Thirty years on, I still love the film, and not just for sentimental reasons. There's a sure hand at work, one that knows exactly what it wants to accomplish with every shot and sequence. Boorman, who'd once tried to wrangle Lord of the Rings onto the screen as a live-action epic, is a fearless filmmaker as notable for his daring successes (Deliverance) as his audacious failures (Exorcist II: The Heretic). He depicts Arthur not as a neat or elderly monarch, but with the long hair and scruffy beard of a biker. Guinevere is an earthy princess who knows herbal remedies as well as courtly dances. Lancelot, in gleaming silver armor, has the curls and square jaw of a laid-back surfer. Boorman uses green backlight to give even the metal armor a hint of the organic, most beautifully during the emergence of the sword from the lake. The actors don't perform so much as embody their roles, as the film tends to show them only at moments of high emotion.

But the wild card is Nicol Williamson as Merlin. Whatever the behind-the-scenes process that arrived at this interpretation, Williamson is both the focal point and the most entertaining thing in the film. Using every possible range of his voice, clad in a silver skullcap and black ragged robes, he's a buffoon one moment, a sage the next, and never less than enthralling. Whenever the film seems about to take itself too seriously, Williamson saves the day with a pratfall or a goofy line reading.

I can understand why contemporary viewers might find it overblown and silly. In an age of ironic detachment, when everything has a wink-wink element, the worst offense is to take something seriously, and to unapologetically present a unique vision.

Excalibur does exactly that. And if you let it cast its spell (which goes something like, "Anál nathrach, orth’ bháis’s bethad, do chél dénmha") I think you'll find yourself watching it again in another thirty years, too.

Saturday, January 15, 2011

Who, at the Beginning

I have a soft spot for the current incarnation of the British show Doctor Who that can be distilled down to a comment made by the title character during the recent Christmas special. When told by a villainous type than someone "wasn't important," the Doctor replied, "I've never met anyone who wasn't important." That sort of unabashed optimism and compassion, especially when so much TV SF tends toward the downbeat and dystopian, really appeals to me.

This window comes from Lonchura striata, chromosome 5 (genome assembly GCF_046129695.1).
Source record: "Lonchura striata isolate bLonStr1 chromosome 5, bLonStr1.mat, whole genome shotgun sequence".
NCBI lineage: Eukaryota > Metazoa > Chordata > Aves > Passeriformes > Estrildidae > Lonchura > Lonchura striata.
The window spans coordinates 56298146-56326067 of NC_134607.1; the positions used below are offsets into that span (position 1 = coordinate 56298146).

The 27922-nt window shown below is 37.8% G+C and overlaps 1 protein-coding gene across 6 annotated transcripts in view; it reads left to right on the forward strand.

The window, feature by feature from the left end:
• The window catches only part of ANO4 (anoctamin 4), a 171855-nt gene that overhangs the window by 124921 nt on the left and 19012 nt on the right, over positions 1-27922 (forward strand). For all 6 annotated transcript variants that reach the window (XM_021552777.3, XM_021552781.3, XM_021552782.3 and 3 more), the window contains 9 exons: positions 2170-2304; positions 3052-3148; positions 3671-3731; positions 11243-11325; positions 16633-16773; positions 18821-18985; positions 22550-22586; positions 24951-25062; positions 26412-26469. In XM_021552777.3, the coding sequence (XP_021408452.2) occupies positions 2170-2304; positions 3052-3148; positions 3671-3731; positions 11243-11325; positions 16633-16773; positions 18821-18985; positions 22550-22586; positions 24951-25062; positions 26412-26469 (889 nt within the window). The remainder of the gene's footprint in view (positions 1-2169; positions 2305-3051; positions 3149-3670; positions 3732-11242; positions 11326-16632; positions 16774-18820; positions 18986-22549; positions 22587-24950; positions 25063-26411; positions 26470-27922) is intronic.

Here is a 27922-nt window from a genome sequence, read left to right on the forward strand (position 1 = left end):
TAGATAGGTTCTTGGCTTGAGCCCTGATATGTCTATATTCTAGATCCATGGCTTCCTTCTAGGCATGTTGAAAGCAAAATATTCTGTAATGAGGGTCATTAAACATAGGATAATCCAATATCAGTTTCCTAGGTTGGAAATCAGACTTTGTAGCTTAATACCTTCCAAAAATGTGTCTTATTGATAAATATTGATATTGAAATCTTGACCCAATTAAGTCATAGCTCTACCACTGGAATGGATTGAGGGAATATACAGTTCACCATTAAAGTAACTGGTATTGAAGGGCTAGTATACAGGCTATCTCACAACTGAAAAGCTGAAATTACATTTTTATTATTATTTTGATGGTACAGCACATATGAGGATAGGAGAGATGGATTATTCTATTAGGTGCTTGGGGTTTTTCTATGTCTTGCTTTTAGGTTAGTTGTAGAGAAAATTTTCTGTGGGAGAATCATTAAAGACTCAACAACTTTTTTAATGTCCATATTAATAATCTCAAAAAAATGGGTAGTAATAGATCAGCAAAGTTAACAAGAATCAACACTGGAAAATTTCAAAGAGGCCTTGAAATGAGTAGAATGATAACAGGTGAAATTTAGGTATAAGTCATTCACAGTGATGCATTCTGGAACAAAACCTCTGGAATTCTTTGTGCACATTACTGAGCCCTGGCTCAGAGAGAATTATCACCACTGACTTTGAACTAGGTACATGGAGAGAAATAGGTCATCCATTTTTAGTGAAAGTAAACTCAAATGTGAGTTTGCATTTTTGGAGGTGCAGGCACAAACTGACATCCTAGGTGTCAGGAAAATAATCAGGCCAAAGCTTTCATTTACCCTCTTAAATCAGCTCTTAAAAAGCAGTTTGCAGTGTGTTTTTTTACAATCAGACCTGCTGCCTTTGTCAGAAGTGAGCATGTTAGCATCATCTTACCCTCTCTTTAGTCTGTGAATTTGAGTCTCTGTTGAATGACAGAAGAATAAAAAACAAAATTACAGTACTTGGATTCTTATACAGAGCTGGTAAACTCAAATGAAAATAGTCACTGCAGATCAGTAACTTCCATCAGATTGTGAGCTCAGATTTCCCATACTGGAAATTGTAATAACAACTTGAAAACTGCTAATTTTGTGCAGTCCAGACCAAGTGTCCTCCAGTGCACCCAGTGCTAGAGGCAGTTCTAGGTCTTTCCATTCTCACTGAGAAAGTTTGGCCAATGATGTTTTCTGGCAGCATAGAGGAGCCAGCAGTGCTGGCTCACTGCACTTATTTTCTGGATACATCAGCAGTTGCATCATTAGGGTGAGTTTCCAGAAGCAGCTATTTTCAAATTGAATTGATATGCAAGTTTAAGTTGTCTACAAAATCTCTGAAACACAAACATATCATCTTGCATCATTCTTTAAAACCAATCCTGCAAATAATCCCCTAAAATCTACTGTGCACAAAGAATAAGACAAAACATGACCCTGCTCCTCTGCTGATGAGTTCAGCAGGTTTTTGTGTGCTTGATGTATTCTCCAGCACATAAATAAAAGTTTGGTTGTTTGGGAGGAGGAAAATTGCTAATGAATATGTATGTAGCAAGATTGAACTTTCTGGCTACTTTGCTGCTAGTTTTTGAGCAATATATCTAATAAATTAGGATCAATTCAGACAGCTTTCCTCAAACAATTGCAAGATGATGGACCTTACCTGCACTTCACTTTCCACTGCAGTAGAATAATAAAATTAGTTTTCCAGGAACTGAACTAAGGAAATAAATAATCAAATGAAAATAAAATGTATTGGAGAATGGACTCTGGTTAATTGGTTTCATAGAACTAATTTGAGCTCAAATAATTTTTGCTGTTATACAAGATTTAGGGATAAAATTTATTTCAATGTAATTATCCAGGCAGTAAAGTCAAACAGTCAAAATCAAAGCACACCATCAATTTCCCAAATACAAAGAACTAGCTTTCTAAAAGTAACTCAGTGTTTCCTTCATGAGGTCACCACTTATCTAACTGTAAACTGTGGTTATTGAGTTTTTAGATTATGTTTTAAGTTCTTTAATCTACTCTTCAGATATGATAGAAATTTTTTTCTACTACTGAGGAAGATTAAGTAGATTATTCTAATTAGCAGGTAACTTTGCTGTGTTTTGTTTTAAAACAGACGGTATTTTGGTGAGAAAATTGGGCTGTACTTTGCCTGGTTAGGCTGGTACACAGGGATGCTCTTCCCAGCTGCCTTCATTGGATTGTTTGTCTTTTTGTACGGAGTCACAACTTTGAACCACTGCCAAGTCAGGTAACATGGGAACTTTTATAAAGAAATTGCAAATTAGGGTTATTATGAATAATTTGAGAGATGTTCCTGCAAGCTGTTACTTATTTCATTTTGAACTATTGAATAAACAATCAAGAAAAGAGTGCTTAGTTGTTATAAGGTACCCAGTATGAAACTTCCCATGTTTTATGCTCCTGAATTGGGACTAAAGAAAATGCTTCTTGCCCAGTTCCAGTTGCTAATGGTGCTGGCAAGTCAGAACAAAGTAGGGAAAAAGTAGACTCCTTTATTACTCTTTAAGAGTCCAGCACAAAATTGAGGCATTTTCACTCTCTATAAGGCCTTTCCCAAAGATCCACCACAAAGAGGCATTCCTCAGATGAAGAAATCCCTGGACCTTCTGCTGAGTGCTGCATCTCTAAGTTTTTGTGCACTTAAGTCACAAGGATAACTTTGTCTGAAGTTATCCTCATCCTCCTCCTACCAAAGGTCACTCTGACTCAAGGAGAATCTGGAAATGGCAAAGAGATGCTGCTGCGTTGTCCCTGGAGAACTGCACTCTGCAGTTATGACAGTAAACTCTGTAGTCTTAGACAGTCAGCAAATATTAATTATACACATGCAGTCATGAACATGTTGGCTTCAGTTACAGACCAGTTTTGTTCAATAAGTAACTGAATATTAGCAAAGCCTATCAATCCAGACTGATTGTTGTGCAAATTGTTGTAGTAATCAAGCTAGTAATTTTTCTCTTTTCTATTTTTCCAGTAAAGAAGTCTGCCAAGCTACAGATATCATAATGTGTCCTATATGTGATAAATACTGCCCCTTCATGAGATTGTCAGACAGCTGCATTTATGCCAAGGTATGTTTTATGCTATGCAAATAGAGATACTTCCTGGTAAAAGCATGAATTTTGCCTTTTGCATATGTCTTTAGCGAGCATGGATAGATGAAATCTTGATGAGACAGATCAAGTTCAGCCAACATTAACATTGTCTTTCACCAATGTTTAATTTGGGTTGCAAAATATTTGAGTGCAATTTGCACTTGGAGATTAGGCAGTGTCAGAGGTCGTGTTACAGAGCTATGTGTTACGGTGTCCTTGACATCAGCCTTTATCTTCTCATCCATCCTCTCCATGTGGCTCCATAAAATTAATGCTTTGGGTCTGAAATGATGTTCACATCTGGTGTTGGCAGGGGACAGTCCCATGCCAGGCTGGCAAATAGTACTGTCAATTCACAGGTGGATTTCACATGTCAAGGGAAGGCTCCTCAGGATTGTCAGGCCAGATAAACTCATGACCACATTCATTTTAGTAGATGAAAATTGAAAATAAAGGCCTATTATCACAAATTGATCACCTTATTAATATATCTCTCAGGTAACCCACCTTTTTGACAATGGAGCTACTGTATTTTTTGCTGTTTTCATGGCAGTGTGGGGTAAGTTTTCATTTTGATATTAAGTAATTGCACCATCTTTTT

So I decided to check out the original episodes of the original show, made and broadcast in 1963 (the same year I was made and broadcast). The first episode, the Ur-Who if you will, is called "An Unearthly Child." And in it, you will see nothing of the show that's so popular now.

Well, that's not true. There's the T.A.R.D.I.S., still in the form of a police call box. But there's no sonic screwdriver. The Doctor is revealed to be an alien, but he's a crotchety old man with an equally alien teenage granddaughter in tow. Susan, for reasons not really revealed in the first eleven episodes (where I stopped), is enamored of Earth in the twentieth century and tries to blend in at the local school. Two of her teachers, Ian and Barbara, decide to find out why she gave the school a phony address, and end up antagonizing the Doctor (not hard to do) into proving the T.A.R.D.I.S. is real. First they travel into the past and run afoul of cavemen, then to the future where for the first time they meet the Doctor's greatest enemies, the Daleks.

The dynamics are so vastly different that it's hard to believe the current Doctor (Matt Smith) is actually supposed to be part of the same continuity. Made as a children's show, the audience identification figure is Susan, while authority is represented by Ian and Barbara, two gigantically annoying companions. The Doctor is the anarchic wild card, omnipotent one moment and completely at a loss the next. Further, the humanistic determination to help those in need that characterizes the recent Doctor(s) is completely missing. This original Doctor is quite willing to run away, abandon Ian and Barbara (can't argue with that, really) and look out for himself and Susan at the expense of anyone else. And yet he's not the total dickweed this makes him sound like; he abhors violence, is resourceful in a pinch and, as played by William Hartnell, is generally a hoot to watch. There's none of David Tennant's wide-eyed lunacy, or Matt Smith's quirky body language, but he conveys how fast the Doctor's brain works and how tedious normal people must be to him.